The first four points of the baseline, or points of an empty sample, are converted to the average value and stored. They occur when sample fluid between the reagent injection point and the optical tube flows through the optical tube. As the sample fluid continues to flow through the optical tube, the liquid sample, mixed with the reagent, flows through the optical tube on which the readings are taken. After all the readings have been taken, a search is made through the arrays in order to determine the peak of the isobestic response. The corresponding peak on the pH curve is also extracted. The absorbance values are calculated from the peak transmittance and reference values as the base 10 logarithm (the ratio of the peak standard value to the peak transmittance) and are adjusted for contamination of the tube transmittance and turbidity of the sample by subtracting the absorbance values of the empty sample.
The ratio of the corrected pH to the corrected absorbance values is an input to the calibration equation.
The pH calibration equation corresponds to a linear function:
pH = pK + pH Slope × log (Abs / (Abs ll -Abs)).
Abs 11 is the ratio for pH 11, it is a constant in the equation representing the maximum absorption at pH wavelength. Using ratios for the other two standards, pH, pK and pHSlope are calculated as constants. When an unknown sample is measured, the ratio for that sample, Abs, is inserted into the equation and the pH is found. Figure 4 shows a typical calibration mark and the equation used in calculating the pH. Due to the fact that the dye becomes less sensitive when the pH value is above 7.5, there is some error in this area. In at least one embodiment, a conversion factor is used for an error above pH 7.5.
In at least one embodiment, the colorimetric dye bromcresol magenta is used. Bromocresol purple has an isobestic point at a wavelength of 488 nm and a maximum absorption capacity at a wavelength of 590 nm, taking into account pH. As a result, if samples are constantly taken from the refinery process stream and purple bromocresol is added to them, the pH can be determined with high accuracy by setting the ratio of absorbance at a wavelength of 590 nm to absorbance at a wavelength of 488 nm, regardless whether sample volume or reagent concentration. This can be used to obtain accurate measurements without first determining the volume of the reagent and without the need to compare the volume of the reagent with a reference value. This makes the analyzer an accurate instrument online, when the dispersion of a reagent in a fluid sample always gives accurate results. This is an important advantage compared to the previous methods, which gave accurate results only when the ratio of the volume of the reagent / sample was known, and this cannot be known in the fluid sample. Thus, the present invention avoids the use of an ineffective start-stop method used in the prior art.
In at least one embodiment, the parameters are measured directly by using the fluorescence ratio of the two fluorescent dyes. In the prior art, fluorescent dyes have been used to measure chloride and pH in a sample by measuring the fluorescence of dyes in a sample where both the amount of dye and the amount of sample are known. In at least one embodiment, two or more fluorescent dyes are added to the sample, each of which gives pure fluorescence at a specific wavelength. The fluorescence intensity of one dye at a certain wavelength directly depends on the desired parameter, while the fluorescence intensity of another dye is completely independent of the desired parameter. The fluorescence intensity of the second dye depends only on the concentration of the mixture in the sample. By comparing the fluorescence ratio of two dyes at two wavelengths in the control sample, where the desired parameter is known, with the fluorescence ratio of the unknown sample, you can determine the desired parameter of the unknown sample.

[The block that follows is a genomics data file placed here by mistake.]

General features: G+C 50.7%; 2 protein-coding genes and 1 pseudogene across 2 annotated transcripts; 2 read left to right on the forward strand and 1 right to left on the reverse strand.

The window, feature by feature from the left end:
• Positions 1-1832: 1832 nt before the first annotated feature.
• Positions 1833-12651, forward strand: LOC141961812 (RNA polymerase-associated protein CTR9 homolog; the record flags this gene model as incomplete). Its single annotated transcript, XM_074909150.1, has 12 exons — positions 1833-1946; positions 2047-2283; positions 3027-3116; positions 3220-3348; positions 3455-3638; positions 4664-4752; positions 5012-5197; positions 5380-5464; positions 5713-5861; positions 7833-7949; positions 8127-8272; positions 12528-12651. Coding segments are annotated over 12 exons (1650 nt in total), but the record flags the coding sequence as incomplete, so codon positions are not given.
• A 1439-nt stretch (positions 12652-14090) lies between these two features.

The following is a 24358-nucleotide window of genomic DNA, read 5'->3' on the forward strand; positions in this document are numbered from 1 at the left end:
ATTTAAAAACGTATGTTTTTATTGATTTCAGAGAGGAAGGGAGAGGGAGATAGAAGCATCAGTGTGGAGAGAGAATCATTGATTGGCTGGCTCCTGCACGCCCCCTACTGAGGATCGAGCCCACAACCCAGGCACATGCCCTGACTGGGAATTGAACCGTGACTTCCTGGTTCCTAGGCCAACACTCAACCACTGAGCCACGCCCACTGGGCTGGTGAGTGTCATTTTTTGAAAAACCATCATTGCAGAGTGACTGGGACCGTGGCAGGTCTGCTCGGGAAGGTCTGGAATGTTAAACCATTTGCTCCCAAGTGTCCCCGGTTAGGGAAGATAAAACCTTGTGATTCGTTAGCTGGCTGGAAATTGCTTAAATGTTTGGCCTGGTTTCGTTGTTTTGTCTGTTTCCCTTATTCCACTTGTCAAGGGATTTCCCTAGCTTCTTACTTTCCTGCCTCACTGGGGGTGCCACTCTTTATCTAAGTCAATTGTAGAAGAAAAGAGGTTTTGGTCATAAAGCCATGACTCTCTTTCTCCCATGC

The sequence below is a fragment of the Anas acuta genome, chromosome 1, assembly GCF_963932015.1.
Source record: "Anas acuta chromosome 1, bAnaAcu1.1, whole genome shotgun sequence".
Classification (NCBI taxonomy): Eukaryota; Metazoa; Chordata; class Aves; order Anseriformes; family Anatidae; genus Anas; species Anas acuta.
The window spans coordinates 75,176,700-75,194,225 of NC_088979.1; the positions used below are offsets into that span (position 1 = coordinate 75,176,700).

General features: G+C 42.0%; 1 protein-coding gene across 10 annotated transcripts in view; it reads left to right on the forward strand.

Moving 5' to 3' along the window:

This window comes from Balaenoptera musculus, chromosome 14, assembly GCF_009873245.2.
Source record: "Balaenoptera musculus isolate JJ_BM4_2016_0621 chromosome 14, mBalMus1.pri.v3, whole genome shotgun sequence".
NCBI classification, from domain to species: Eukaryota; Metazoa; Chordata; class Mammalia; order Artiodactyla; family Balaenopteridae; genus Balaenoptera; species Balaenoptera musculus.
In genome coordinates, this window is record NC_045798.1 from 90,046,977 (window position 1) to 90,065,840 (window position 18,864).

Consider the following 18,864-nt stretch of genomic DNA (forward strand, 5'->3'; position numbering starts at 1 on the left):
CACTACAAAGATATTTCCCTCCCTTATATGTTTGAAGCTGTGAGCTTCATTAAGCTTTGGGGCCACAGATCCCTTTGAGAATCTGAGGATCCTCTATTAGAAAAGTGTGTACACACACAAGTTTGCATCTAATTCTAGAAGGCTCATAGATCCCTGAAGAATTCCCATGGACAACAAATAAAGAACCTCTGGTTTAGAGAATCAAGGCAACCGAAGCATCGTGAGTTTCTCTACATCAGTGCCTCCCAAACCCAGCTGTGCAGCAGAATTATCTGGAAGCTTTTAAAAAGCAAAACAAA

In at least one embodiment, lucigenin (9.9'-bis-N-methylacridinium nitrate) and PTSA are used to determine chloride concentration by quenching fluorescence. At a wavelength of 510 nm, lucigenin fluorescence is dependent on chloride concentration, while PTSA does not show fluorescence there. At a wavelength of 405 nm, PTSA fluorescence is independent of chloride concentration, while lucigenin does not fluoresce at a specified wavelength. By comparing the ratio of fluorescence at wavelengths of 510 nm and 405 nm in the control and the measured sample, it is possible to determine the parameters of the measured samples.
Another suitable dye is TPPTSA, which fluoresces at a wavelength of 670 nm, and its fluorescence is independent of chloride concentration. By establishing the ratio of lucigenin fluorescence at a wavelength of 510 nm to the fluorescence of TPPTSA dye at a wavelength of 670 nm, it is possible to correct the variation in dye concentration and sample volume. Figure 4 shows the corresponding spectra for TPPTSA and lucigenin with and without chloride.
In at least one embodiment, the desired parameter content is directly determined by measuring fluorescence quenching using only one dye. In at least one embodiment, a single fluorescence dye is a dye whose fluorescence weakens at a certain wavelength upon dilution and whose fluorescence weakens in the presence of a particular compound, for example, a compound containing chloride ions. As shown in Figure 5, in at least one embodiment of the invention, this single dye is lucigenin, the absorbance of which at a wavelength of 433 nm depends only on its concentration, while at a wavelength of 510 nm, its fluorescence depends on the presence of chloride ions and its concentration. When establishing the ratio of dye fluorescence to its absorption capacity, the influence of the degree of dilution or dye concentration in the sample is eliminated. This change in the ratio between the control value and the measured sample can be used to determine the amount of chloride in the sample.